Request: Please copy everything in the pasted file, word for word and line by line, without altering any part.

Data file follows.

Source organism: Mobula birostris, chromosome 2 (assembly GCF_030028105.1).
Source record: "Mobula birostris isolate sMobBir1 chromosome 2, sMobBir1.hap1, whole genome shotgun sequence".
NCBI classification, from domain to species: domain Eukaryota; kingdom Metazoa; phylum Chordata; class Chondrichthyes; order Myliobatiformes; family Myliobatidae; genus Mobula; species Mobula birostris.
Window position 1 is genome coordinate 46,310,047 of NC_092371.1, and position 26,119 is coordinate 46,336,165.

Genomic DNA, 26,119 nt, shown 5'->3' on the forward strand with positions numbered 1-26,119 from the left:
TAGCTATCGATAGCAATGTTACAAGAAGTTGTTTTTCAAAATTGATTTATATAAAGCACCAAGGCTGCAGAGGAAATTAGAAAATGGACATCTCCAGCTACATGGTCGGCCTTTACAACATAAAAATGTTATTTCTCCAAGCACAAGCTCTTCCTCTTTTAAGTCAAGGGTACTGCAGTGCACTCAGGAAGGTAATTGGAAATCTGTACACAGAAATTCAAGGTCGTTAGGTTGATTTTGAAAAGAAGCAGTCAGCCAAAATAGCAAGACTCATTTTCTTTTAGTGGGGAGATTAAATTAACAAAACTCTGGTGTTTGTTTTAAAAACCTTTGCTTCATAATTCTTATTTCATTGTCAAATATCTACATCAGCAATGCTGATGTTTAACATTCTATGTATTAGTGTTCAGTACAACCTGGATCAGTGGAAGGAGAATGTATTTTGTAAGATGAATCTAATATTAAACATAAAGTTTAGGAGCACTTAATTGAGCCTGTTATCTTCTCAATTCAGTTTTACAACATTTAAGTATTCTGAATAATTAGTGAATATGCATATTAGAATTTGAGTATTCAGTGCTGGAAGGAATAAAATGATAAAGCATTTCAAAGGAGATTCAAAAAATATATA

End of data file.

Source organism: Mobula birostris, chromosome 2 (assembly GCF_030028105.1).
Source record: "Mobula birostris isolate sMobBir1 chromosome 2, sMobBir1.hap1, whole genome shotgun sequence".
NCBI classification, from domain to species: domain Eukaryota; kingdom Metazoa; phylum Chordata; class Chondrichthyes; order Myliobatiformes; family Myliobatidae; genus Mobula; species Mobula birostris.
Window position 1 is genome coordinate 46,310,047 of NC_092371.1, and position 26,119 is coordinate 46,336,165.

Genomic DNA, 26,119 nt, shown 5'->3' on the forward strand with positions numbered 1-26,119 from the left:
TAGCTATCGATAGCAATGTTACAAGAAGTTGTTTTTCAAAATTGATTTATATAAAGCACCAAGGCTGCAGAGGAAATTAGAAAATGGACATCTCCAGCTACATGGTCGGCCTTTACAACATAAAAATGTTATTTCTCCAAGCACAAGCTCTTCCTCTTTTAAGTCAAGGGTACTGCAGTGCACTCAGGAAGGTAATTGGAAATCTGTACACAGAAATTCAAGGTCGTTAGGTTGATTTTGAAAAGAAGCAGTCAGCCAAAATAGCAAGACTCATTTTCTTTTAGTGGGGAGATTAAATTAACAAAACTCTGGTGTTTGTTTTAAAAACCTTTGCTTCATAATTCTTATTTCATTGTCAAATATCTACATCAGCAATGCTGATGTTTAACATTCTATGTATTAGTGTTCAGTACAACCTGGATCAGTGGAAGGAGAATGTATTTTGTAAGATGAATCTAATATTAAACATAAAGTTTAGGAGCACTTAATTGAGCCTGTTATCTTCTCAATTCAGTTTTACAACATTTAAGTATTCTGAATAATTAGTGAATATGCATATTAGAATTTGAGTATTCAGTGCTGGAAGGAATAAAATGATAAAGCATTTCAAAGGAGATTCAAAAAATATATA